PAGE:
By Marriner Eccles (translation by Stephanie Kelton)
After I shared a few thoughts on the impending decision to replace Ben Bernanke as Chairman of the Federal Reserve, I couldn’t help revisiting the writings of Marriner Eccles. Eccles was a Republican and a businessman who, by the age of 22, had become a millionaire with an impressive record of restructuring and consolidating balance sheets (including those of financial institutions) to withstand the turmoil of the Great Depression. In 1934, Franklin D. Roosevelt tapped Eccles to head the Federal Reserve, a position he held until 1948.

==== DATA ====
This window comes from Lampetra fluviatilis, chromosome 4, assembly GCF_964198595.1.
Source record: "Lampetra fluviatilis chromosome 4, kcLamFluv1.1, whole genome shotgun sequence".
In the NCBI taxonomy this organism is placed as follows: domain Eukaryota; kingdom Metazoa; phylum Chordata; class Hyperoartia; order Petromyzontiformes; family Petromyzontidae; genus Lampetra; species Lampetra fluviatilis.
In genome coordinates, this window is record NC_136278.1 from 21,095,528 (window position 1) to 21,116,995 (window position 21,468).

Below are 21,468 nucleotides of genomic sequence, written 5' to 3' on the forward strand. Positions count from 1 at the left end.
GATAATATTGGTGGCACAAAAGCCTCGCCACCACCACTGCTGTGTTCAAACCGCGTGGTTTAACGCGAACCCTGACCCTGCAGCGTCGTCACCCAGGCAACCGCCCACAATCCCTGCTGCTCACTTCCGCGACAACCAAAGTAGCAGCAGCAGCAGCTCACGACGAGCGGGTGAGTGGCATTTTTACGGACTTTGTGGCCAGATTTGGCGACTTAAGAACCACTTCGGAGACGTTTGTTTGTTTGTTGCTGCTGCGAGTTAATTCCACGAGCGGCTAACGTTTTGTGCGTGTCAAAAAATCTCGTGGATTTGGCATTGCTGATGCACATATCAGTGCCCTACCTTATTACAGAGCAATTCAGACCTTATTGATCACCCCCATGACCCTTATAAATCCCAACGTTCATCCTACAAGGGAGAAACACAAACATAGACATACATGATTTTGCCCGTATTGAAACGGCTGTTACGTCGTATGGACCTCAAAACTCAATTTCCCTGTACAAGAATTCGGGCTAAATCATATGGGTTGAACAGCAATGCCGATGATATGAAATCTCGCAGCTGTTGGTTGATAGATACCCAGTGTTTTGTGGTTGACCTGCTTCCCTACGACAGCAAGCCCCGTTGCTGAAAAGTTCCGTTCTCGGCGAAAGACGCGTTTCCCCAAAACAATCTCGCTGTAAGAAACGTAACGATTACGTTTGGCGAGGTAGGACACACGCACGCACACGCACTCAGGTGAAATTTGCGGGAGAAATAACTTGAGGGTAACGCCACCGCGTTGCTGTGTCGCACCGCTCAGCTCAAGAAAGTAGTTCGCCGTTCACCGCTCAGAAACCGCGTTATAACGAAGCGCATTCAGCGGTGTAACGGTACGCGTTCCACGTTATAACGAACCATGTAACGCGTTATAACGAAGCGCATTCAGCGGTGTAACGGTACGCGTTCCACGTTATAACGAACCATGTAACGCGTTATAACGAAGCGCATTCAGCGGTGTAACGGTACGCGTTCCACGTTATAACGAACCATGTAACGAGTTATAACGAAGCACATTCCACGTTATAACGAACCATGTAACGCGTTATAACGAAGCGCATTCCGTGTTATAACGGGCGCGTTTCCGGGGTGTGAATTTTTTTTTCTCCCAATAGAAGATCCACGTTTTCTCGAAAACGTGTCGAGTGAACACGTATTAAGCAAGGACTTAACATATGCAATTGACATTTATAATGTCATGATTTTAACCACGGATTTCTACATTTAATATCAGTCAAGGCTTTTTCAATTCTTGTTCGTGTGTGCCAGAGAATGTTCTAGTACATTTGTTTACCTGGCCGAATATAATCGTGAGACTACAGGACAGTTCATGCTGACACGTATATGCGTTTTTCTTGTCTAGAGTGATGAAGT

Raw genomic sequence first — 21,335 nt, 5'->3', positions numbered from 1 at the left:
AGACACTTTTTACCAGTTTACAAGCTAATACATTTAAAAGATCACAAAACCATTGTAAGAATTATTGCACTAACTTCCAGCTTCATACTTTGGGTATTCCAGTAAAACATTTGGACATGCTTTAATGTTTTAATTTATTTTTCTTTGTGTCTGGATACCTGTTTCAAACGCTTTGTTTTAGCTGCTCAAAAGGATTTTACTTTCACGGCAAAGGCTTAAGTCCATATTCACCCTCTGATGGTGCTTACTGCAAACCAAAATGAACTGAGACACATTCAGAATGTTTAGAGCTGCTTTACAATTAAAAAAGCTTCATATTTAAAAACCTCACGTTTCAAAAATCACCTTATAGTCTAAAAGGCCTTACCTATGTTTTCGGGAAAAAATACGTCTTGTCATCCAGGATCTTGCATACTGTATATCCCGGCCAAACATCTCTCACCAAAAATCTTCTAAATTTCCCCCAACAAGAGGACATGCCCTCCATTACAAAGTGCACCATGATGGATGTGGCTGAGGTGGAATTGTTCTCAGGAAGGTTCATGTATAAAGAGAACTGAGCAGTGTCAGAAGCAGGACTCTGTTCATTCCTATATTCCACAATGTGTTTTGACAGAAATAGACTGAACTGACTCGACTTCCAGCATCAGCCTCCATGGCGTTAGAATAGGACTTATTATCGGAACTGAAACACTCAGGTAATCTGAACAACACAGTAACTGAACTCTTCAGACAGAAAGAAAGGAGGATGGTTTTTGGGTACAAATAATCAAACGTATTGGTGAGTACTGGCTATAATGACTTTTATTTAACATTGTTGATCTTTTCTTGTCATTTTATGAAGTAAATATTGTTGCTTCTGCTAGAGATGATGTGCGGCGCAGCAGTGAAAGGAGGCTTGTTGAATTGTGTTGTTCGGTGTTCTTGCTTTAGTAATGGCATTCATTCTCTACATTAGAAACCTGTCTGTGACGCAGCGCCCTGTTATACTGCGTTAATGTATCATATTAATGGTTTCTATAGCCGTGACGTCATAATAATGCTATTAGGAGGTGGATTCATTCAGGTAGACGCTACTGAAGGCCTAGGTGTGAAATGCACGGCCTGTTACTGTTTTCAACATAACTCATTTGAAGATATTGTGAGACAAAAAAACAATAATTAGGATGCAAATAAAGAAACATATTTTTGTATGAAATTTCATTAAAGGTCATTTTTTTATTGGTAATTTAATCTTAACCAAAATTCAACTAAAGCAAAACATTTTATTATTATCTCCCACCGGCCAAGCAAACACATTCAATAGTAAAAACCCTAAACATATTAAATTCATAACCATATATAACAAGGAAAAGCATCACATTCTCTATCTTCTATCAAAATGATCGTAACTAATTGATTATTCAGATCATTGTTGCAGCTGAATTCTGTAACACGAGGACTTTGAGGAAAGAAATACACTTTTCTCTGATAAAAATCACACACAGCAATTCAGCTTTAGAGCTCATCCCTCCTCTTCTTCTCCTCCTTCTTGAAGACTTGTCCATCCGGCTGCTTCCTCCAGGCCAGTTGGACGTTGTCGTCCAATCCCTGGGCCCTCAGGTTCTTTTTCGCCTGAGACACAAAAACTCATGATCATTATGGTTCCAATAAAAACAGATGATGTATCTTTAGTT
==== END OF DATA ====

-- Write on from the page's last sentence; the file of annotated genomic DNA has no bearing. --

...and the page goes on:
The following memo – written May 19, 1938 – gives you a flavor of the way Eccles thought about important issues related to financial stability and macroeconomic policy. What he doesn’t say is at least as important as what he does. For those who struggle with econo-speak, my own plain-speak is interspersed throughout.